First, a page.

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My impressions of Dustforce DX

October 21, 2019

Hey​ ​hey​ ​folks,​ ​and​ ​welcome​
​to​ ​another​ ​installment​ ​of​ ​Dave’s​ ​Impressions.​ ​This​
​time​ ​around, Dustforce.​ ​These​ ​impressions​
​were​ ​taken​ ​from​ ​playing​ ​the​ ​game​ ​for​ ​around 4
hours. ​Enjoy! Dustforce is a crash course in speedrunning.
To get the keys to unlock future stages, you need to achieve an S rank in both completion
and finesse. Completion is sweeping up every bit of refuse littered throughout the stage,
and finesse is getting to the end without dropping your combo. The higher your grade,
the more the bar for the next key unlock fills up. The game has just enough mastery required
to make this task challenging, but it keeps the player engaged and feeling triumphant.
Cleaning your floors has never looked so good. At the start of the game I was button mashing
my way through. As the leaderboards at the end showcase the best times, and as I have
mentioned speedrunning, I wasn’t taking my time and measuring my moves before I made
them. The longer I played, the more important this became. You’ll notice that with both
completion and finesse, neither emphasise speed. Now there are sections of some stages
that you need to be travelling as fast as possible to clear, but whenever I failed,
I found that panic and impatience were to blame. Movements need to be deliberate. See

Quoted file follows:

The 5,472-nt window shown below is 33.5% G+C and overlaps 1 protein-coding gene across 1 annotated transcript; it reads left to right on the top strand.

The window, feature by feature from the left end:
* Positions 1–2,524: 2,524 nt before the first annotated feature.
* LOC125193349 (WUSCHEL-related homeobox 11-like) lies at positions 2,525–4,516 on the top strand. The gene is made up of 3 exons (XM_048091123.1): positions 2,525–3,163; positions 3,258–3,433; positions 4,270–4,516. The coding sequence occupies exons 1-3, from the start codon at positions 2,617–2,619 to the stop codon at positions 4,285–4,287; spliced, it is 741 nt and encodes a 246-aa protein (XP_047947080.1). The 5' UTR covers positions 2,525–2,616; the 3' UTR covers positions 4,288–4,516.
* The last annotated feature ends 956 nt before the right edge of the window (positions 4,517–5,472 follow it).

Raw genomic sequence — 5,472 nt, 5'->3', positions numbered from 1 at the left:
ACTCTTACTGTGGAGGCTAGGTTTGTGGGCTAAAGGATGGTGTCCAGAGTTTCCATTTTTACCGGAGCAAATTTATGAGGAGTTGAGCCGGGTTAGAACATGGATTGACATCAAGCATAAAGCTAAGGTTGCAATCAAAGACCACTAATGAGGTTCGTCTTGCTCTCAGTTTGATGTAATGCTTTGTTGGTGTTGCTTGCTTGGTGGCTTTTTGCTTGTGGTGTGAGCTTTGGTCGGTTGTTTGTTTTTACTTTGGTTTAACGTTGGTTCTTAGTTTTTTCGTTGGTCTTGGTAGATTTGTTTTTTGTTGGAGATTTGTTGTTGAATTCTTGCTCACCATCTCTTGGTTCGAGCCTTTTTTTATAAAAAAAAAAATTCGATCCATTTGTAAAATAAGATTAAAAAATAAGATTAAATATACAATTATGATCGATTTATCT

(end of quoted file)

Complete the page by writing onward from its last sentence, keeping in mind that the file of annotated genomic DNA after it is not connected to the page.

what the next step is. Perhaps it’s a series of wall jumps, perhaps a ceiling run followed
by a ledge slide. Perhaps this is the right time to use your special attack. Approaching
the levels methodically with a confidence and mastery of what your character can do
will lead to success. It’s empowering to build this confidence, and it occurs naturally
while playing the game. I wanted to keep returning to see myself get that little bit better each
time I played. For a while I was confused on how Dustforce
was beaten. The average completion time is 40 hours yet I had looped the Nexus area in
under 2. Was there a final stage to reach? Looking into it, yes, and no. There are secret
stages, and a whole secret area, but completing them just pops you back out into the hub world.
Same with SS’ing every level. It’s kind of up to the player to set their own bar for
completion. Will you just play through each stage? You do have to SS a lot of them to
gain the keys to be able to do that. Do you want to SS every level? I was content to keep
playing, but with no definitive ending, I’m leaving it at 4 hours. The last hour was a
push and pull between a state of zen, executing the early sections of a tough stage, and starting
to unlock the later parts of it through trial and error, and frustration that things weren’t
going to plan. I think what the developers of Dustforce were
trying to do was make a skill based leaderboard game that looks good while playing and feels
good to play. A game that requires a level of mastery to contend on the leaderboards,
but allows most players to reach the SS level of most stages. It succeeds. As this is my
first game of the year, I can say 2018 is off to a great start.
Thanks for watching. If you enjoyed this video, please like, comment, share, and subscribe,
and I hope you’re having a wonderful day.

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